This resulting article is thus completely inaccurate as the 2018 figure of 91% loyalty is from a different company (CIRP) with a different methodology and the 2017 figure is from Statista. Only the 2019 figure of 73% is from BankMyCell's own data using their own methodology.

    CIRP in fact reports that iPhone loyalty in 2019 is actually at an all-time high of 91%

    But the kicker is that if we DO look at BankMyCell's own data for 2018 (as shown in the graph below), it shows that iPhone loyalty has INCREASED 2.7% instead of decreased.

    In other words, this whole story is completely bogus with BankMyCell showing two completely different results with the supposed drop only appearing based on a faulty comparison with different survey company results and methodology.

    If they had stuck with their own data for 2018 and 2019, the article would be all about how iPhone loyalty had increased since last year.

    Completely Crazy. 

  • Editorial: China's retaliatory 'unreliable supplier' list will hit Windows, Android the ha...

    avon b7 said:

    It has been years since speed was an issue for users. 

    I use a Kirin 970 and speed isn't even a consideration.

    That is the reality for the vast majority of people but don't take my word for it. Ask and investigate for yourself!

    The same applies to Apple. Have you seen anyone clamouring to upgrade older handsets because of speed? People are holding onto their iPhones for longer and one of the reasons is that speed - even.on two year old hardware - is fine.

    On the other hand faster WiFi, faster modems, signal stability, batteries and charging etc are still important to many users.

    Like I said, look around you. Who is complaining about the speed of the Kirin 980, QC845 etc?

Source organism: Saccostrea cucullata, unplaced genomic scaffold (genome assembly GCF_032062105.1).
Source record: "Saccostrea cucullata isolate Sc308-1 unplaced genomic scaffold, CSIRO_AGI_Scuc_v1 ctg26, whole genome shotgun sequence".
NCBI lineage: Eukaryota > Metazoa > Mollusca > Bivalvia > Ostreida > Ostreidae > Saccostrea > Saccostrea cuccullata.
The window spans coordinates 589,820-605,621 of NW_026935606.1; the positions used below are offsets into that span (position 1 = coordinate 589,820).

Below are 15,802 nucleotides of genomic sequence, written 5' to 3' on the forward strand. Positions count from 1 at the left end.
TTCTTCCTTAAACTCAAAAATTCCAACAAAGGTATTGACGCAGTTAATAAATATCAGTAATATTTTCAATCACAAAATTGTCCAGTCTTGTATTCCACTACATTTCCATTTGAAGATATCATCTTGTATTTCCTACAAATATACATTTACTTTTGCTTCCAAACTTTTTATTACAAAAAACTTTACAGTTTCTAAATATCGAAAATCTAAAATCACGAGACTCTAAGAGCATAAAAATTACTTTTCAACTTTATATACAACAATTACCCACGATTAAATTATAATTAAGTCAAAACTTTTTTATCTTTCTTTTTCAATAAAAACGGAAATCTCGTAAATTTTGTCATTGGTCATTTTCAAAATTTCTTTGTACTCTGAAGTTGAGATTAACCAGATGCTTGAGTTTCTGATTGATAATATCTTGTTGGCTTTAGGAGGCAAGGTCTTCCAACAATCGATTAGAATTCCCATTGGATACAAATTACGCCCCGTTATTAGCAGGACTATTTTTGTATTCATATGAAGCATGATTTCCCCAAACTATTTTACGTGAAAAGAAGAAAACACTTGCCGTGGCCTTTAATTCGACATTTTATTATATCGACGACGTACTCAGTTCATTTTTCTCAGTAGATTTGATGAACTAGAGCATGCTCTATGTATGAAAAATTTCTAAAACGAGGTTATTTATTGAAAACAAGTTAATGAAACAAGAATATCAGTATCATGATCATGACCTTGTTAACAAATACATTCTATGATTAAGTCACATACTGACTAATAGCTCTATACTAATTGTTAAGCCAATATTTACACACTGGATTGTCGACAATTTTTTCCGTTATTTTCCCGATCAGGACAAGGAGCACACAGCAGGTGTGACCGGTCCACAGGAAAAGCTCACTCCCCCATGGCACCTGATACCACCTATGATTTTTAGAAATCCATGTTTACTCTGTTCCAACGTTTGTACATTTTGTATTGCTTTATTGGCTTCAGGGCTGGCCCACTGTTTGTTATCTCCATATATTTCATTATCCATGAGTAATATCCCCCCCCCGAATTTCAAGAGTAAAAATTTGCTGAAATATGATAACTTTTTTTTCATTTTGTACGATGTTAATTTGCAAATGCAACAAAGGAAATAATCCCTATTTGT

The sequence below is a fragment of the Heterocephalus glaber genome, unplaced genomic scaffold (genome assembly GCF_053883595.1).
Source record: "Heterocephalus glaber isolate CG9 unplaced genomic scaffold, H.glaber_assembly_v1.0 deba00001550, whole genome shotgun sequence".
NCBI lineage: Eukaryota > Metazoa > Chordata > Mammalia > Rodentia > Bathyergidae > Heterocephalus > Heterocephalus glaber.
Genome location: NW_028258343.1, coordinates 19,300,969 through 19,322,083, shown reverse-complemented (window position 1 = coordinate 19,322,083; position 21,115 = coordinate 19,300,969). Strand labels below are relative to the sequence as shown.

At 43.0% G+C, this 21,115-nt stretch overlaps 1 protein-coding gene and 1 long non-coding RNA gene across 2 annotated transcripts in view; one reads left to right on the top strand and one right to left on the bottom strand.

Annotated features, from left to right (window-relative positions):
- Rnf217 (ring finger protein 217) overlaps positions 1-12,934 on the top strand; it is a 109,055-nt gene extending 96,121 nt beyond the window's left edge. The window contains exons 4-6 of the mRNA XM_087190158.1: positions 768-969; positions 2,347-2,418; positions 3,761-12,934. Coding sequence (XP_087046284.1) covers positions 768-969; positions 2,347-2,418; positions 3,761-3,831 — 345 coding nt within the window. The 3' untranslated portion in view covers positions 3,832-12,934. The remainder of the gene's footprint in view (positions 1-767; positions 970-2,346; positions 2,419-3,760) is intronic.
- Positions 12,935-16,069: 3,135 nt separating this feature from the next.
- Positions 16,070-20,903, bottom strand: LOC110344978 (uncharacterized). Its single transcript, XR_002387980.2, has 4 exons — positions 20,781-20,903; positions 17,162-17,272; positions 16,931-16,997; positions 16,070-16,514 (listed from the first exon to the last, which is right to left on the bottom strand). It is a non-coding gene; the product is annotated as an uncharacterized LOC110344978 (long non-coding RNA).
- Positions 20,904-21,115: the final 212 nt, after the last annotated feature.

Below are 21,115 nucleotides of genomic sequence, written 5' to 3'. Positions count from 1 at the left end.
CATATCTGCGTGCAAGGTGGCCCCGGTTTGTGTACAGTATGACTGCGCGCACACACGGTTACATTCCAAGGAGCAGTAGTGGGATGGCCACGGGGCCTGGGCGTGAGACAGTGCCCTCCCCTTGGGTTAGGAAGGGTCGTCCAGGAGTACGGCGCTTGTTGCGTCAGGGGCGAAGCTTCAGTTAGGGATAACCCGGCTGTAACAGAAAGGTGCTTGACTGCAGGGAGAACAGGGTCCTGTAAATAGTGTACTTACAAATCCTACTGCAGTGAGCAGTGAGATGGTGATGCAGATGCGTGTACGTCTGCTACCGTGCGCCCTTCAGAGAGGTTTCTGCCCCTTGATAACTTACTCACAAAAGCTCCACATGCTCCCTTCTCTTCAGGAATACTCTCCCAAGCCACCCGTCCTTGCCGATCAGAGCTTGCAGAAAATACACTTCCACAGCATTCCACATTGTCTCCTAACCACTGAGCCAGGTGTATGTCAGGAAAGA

Do you agree that for the vast majority of users, speed isn't a problem?

    Actually, when the Huawei only manages 17 frames per second on the latest 3D game vs 58 fps on an iPhone - yes speed absolutely is a problem.

    And yes, I see people complaining about the speed of slower phones all the time.  Slower to multitask, slower to launch, jerkier graphics in games - not as "fluid". It is all far more important than faster modem speeds because no Carrier allows phones to reach the theoretical maximum speeds of "faster" modems thanks to overcrowding the bandwidth.

    Also, the iPhone has excellent battery life so no the Huawei doesn't thrash the iPhone there either.
  • Editorial: As Apple plays the telephone game, analysts hear something else entirely

    Folio said:
    All good. My one critique is: shouldn't you break down market share geographically? Of course most readers here know Apple killing it in US and Japan. Not Europe or China. And insignificant in India, Brasil, etc. Does Huawei woes (and Apple's expanding offerings in services, ecosystem) mean potential leaps serving more rising middle class? But I guess that's a whole set of articles. ;-)
    Here are figures from Statcounter that demonstrate Apple dominates the second and third largest markets in the world (USA & Japan] along with many other major developed nations:

    Japan: iOS = 72%. Android = 27%
    Australia: iOS = 64%. Android = 36%
    Canada: iOS = 64%. Android = 36%
    Sweden: iOS = 63%. Android = 36%
    Denmark: iOS = 62%. Android = 38%
    USA: iOS = 58%. Android = 41%
    UK: iOS = 55%. Android = 44%
    Norway: iOS = 53%. Android = 47%

     And a few other countries where iOS is very close to Android
    Singapore: iOS = 45%. Android = 54%
    Netherlands: iOS = 44%. Android = 55%

     And China is right on the worldwide average for iOS web share:

     China: iOS = 27%. Android = 70%
    Which means over a quarter of active devices in China and worldwide are Apple which is astounding considering those Apple devices cost on average 4x more than all those Aid devices.